Nosh: Black Olive-Lemon Vinaigrette

Ahhh, summer!  Salads!  Light eats!  No-cook meals!  The body-image-terror-inducing moments of having to put on a bathing suit in public!

Though salads can, admittedly, get boring.  It’s true, I’m afraid.  And it’s not like I’m secretly expressing a salad bias; I love a good salad.

But yes.  They can get boring.

Which is why it’s so very important to have a veritable arsenal of dressings at your disposal.  Mix it up, keep it sassy.

Since there are only two of us, I generally make dressings in small batches, both because I don’t want to get bored with what I’m eating and also for practicality’s sake.  I don’t want it to go bad before I can finish eating it.  You can make however much you want, but remember: if you make it fresh and aren’t a food chemist with a stock of chemicals lying about, then it won’t last in the fridge for months.  If you can’t finish it within a week, note it so you can make less next time.

Here’s what I used:

  • 1 small shallot, rougly chopped
  • Zest and juice from one Meyer lemon, or a regular lemon if Meyer lemons aren’t available.  A small orange would also be a delicious substitute.
  • 5-6 (or so, it depends on the size of the olives in question, and your own personal taste) pitted Kalamata olives, roughly chopped
  • 1/2 teaspoon thyme
  • 1/4 cup white balsamic vinaigrette
  • 1 scant tablespoon (a good healthy dollop, really) grainy mustard
  • black pepper to taste
  • Quantity to be determined: Extra-virgin olive oil (be zen, dears, all will be explained in time)
  • a squeeze of honey (optional)

I was going to say that I wouldn’t try your patience by showing the ingredients before blending them but the fact is?  I forgot to take pictures at the beginning of this process.  So just bear with me, ‘kay?  ‘Kay.

Toss everything except the pepper, olive oil, and honey into a blender.  (Citrus tip: remember to zest first before juicing.  You’ll only need to make the mistake of juicing first once before never doing so again, but if you can avoid it at all…)  Blend.  If you’re having a hard time getting the ingredients to move around, you can add in some olive oil so your blender has something to work with, but you really don’t need to figure out how much you’re going to use.  The amount of olive oil will be determined partly by how much oil you like in your dressing (I don’t like it to be more than half of the total weight of the dressing).  Part of it will be determined by how much oil your olives exude, which probably won’t be much but hey, why go overboard?

Speaking of going overboard, I haven’t stated that you should add salt.  Olives are already plenty salty, so bear that in mind when seasoning your dressing.

When you’ve got everything blended so that it’s nice and smooth, let it settle for a minute so the oil will start to separate from the rest of the dressing.  Just so you can see what proportion of oil you’re working with.  Once you see that, add as much oil as you deem appropriate and crack in some pepper.  Give it all a whirl in the blender and then taste it.  Does it need more pepper?  Salt?  Is it too tart?  Here’s where you squirt in the honey, if you so desire.  Toss it all into a jar which you can cap and shake vigorously for future uses.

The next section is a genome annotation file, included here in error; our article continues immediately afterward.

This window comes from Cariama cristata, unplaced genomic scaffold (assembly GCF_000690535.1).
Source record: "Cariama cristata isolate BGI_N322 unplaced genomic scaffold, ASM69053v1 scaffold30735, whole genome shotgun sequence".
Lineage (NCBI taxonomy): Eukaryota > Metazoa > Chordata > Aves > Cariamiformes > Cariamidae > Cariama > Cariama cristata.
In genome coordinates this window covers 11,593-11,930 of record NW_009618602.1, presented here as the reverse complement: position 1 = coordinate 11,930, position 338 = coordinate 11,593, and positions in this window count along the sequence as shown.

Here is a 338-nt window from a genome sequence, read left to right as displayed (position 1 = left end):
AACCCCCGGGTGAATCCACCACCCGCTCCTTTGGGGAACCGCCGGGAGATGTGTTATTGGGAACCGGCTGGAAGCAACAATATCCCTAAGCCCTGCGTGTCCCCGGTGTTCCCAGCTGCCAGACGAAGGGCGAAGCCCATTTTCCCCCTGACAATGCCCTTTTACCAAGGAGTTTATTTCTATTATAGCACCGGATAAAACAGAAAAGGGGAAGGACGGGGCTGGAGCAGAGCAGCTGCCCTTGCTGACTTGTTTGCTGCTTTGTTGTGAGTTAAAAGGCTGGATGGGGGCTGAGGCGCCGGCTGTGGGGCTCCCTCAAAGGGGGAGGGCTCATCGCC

A week's worth of dressing!  Yes, we eat a lot of salad.

A week’s worth of dressing! Yes, we eat a lot of salad.

This is one of those 8-oz jars, so it’s not a super-giant amount.  That being said…DAMN, I eat some veggies!

For the record, it goes REALLY well with some falafel and hummus and feta and salad on a pita.

Lunch it like a boss.

Lunch it like a boss.

When you make your own salad dressings, you can provide yourself with whatever flavors you want, in whatever combination.  You don’t have lemons?  Use oranges.  You don’t like thyme?  Use oregano.  However you put it together, you know the dressing isn’t jam-packed with salt and preservatives.  You’re not beholden to an entire bottle you don’t want to “waste”.  And it takes maybe…mayyyyyyyybe…ten minutes, if you’re a slow zester.


Nosh: Chilled Cucumber Soup

It was way too hot to cook yesterday.  I mean, really cook, like hunkered down in the kitchen for hours to do anything that involved pans and extreme amounts of chopping and flame-type of cooking.  I’m sure you’re all aware of this by now, but I don’t like hot weather.  I (currently) joke that it’s because I lived in Texas for a few years and I’ve had enough hot weather to last a lifetime, but that’s putting too much of the blame on the great state of Texas.  Sorry, Texas.  It’s not you, it’s me.  I just don’t like summer; never have, never will.  So when the mercury rises and it’s like walking into a wet dishrag full of humidity, I want easy easy easy and refreshing things to cook.

This soup?  Is one of those things.  In the past I’ve had difficulty finding cucumber soup recipes I’ve been happy with, as they are often little more than buttermilk and/or sour cream with cucumbers and some scallions.  If I wanted to eat that, I’d dip some cucumbers in ranch dressing and be done with it.  But this recipe is different.  It’s light and creamy, not fatty and glunky.  And it’s got some added spark to it thanks to mint leaves and lemon juice.  Easy, highly recommended, and delicious.